Beg, Borrow and Steal: Selections from the Rubell Family Collection

Taubman Museum of Art
October 11, 2014 – January 10, 2015

“Beg, Borrow and Steal” presents paintings, sculptures, photographs, videos and installations by world renowned artists from the Rubell Family Collection in Miami, Florida. In 2005, Don (Donald) and Mera Rubell, legendary collectors and founders of the Rubell Family Collection, had a series of conversations with artists about the nature of appropriation and mentorship in their work as a way to honor past generations of artists. This exhibition was born out of those conversations, and its title comes from a quote attributed to Pablo Picasso: “Good artists borrow, great artists steal.” While the question of artistic influence may not be new, what artists choose to borrow, appropriate or steal, and from whom, is distinct in that it becomes a reflection of their own time and culture. The exhibition provides an exclusive presentation of over ninety seminal works culled from the Rubell Family Collection, Miami and premieres several renowned American artists for the first time to the Roanoke Valley.

“Beg, Borrow and Steal” explores artists who use appropriation – of style, images, strategies, history, techniques, and forms – in a way that is both honoring past generations of artists while also referencing contemporary culture such as the internet and mass consumerism. The curatorial premise elaborates on artists’ efforts to build on the legacies of their predecessors as they present their own new ideas. Art about art and “stolen” imagery has fueled many an artist’s production, and this exhibition contains numerous landmark examples.

The exhibition brings together artists from different generations whose work abandons the search for new visuals and instead seeks an inventive use of existing images, signs, and cultural symbols. Artists in the exhibition who establish this artistic tradition include Ai Weiwei, Jenny Holzer, Mike Kelley, Jeff Koons, Paul McCarthy, Takashi Murakami, Andy Warhol, and Keith Haring. Photography plays a significant role in much of the work, which is represented in the exhibition by artists John Baldessari, Barbara Kruger, Sherrie Levine, Richard Prince, David Salle, and Cindy Sherman, all of whom are using manipulated photographic images to create collages or appropriated stereotypical portraits in humorous ways. Other artists like Kehinde Wiley are inspired by diverse sources such as fashion and 17th century European masters’ painting to create work that comments on art history’s lack of representation and diversity in race and gender. Some of the represented artists use technical innovations and the web to create multi-layered and densely informed art such as Barbara Kruger whose work Untitled (Money Makes Money) features an iconic phrase screen printed over the photographic image of a lush rose.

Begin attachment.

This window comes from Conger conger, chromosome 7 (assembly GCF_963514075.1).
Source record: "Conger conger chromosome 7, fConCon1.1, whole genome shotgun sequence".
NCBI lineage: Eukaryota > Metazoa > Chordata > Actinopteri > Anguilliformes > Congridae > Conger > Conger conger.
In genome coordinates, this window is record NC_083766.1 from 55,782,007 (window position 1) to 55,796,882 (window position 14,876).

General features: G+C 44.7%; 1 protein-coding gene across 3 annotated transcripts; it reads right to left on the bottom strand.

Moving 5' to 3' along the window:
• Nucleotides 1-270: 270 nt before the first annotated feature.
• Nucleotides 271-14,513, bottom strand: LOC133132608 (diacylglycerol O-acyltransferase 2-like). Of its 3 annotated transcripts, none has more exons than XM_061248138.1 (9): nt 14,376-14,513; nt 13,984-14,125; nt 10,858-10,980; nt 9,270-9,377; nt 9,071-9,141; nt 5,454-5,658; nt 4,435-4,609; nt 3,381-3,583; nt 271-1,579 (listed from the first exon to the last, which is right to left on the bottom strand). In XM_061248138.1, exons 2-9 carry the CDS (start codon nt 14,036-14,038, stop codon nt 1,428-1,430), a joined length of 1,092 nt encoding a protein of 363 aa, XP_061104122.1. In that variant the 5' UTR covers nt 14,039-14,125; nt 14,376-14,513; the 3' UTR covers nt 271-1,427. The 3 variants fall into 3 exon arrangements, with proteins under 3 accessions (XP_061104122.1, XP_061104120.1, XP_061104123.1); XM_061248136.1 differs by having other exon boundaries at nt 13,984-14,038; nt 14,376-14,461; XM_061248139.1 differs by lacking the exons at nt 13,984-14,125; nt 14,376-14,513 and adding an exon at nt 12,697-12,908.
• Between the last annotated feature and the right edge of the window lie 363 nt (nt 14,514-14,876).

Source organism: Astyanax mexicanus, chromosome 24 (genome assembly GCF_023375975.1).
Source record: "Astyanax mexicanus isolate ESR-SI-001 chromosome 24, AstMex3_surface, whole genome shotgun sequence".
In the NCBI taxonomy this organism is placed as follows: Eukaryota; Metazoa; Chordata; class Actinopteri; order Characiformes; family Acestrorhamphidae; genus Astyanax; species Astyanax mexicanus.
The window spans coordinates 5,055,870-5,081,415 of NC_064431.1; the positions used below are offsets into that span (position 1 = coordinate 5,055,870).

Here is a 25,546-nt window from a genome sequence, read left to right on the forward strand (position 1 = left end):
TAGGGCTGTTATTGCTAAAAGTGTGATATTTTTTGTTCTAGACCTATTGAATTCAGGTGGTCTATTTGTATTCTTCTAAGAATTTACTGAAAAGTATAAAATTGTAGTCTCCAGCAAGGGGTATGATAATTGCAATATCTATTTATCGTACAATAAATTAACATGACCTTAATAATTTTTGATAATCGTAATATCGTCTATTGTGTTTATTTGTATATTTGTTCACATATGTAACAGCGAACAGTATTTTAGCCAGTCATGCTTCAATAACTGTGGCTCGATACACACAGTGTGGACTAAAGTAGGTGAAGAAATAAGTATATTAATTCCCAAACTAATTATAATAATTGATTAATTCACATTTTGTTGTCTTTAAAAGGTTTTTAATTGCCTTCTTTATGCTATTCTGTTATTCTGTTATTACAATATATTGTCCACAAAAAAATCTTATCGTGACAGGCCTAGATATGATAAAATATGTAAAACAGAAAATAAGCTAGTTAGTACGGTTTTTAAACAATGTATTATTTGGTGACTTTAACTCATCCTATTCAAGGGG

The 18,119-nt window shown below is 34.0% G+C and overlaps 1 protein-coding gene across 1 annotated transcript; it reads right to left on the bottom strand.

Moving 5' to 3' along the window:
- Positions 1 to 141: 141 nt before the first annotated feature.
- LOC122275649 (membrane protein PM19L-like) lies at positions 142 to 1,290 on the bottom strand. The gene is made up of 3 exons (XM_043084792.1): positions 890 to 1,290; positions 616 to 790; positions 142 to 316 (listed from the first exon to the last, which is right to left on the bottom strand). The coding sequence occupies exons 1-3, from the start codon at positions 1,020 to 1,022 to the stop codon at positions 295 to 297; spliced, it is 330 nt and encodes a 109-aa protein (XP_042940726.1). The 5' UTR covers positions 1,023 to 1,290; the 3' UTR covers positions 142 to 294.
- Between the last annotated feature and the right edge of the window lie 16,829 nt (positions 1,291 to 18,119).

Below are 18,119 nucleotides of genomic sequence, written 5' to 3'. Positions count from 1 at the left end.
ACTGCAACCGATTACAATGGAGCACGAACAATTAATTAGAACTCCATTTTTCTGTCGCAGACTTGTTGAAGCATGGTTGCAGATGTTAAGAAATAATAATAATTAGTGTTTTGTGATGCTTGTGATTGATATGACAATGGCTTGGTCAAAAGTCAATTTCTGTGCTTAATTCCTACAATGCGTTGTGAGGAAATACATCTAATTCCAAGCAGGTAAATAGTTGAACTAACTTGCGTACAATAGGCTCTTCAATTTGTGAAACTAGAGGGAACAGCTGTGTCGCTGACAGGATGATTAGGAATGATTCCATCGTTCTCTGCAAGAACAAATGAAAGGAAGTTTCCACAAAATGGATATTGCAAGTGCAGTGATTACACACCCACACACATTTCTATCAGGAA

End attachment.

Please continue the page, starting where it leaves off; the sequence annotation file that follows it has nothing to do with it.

As equally important to the notion of artist appropriation in the exhibition is the story of collecting art by the Rubells. Don and Mera Rubell began purchasing art in the mid-1960s when Mera was a Head Start teacher and Don was in medical school. The couple was among the earliest collectors of such renowned artists as Jeff Koons, Cindy Sherman and Richard Prince. Now the Rubell Family Collection is housed in a 45,000 square-foot museum in Miami. It is one of the world’s largest privately owned contemporary art collections. Their Contemporary Arts Foundation is generous to museums across the country allowing institutions to borrow the work of important modern and contemporary artists. In addition to the Taubman Museum of Art, the Foundation has loaned significant works to the Brooklyn Museum of Art, the Palm Springs Art Museum in California, and the North Carolina Museum of Art, among others. Beg, Borrow and Steal presents a visual dialogue between internationally recognized older and younger artists whose works contribute to the discussion of how borrowing can be a way to comment on the past while still making something fresh and new. Loaded with clever juxtapositions and images that look strangely familiar yet foreign, the exhibited artists’ work riffs on works created by other artists.

This presentation of “Beg, Borrow and Steal” on view at the Taubman Museum of Art has been co-curated by Amy G. Moorefield, Deputy Director of Exhibitions at the Taubman Museum of Art, in collaboration with the Rubell Family Collection, Miami. This exhibition is sponsored in part by the National Endowment for the Arts and the Virginia Commission for the Arts.

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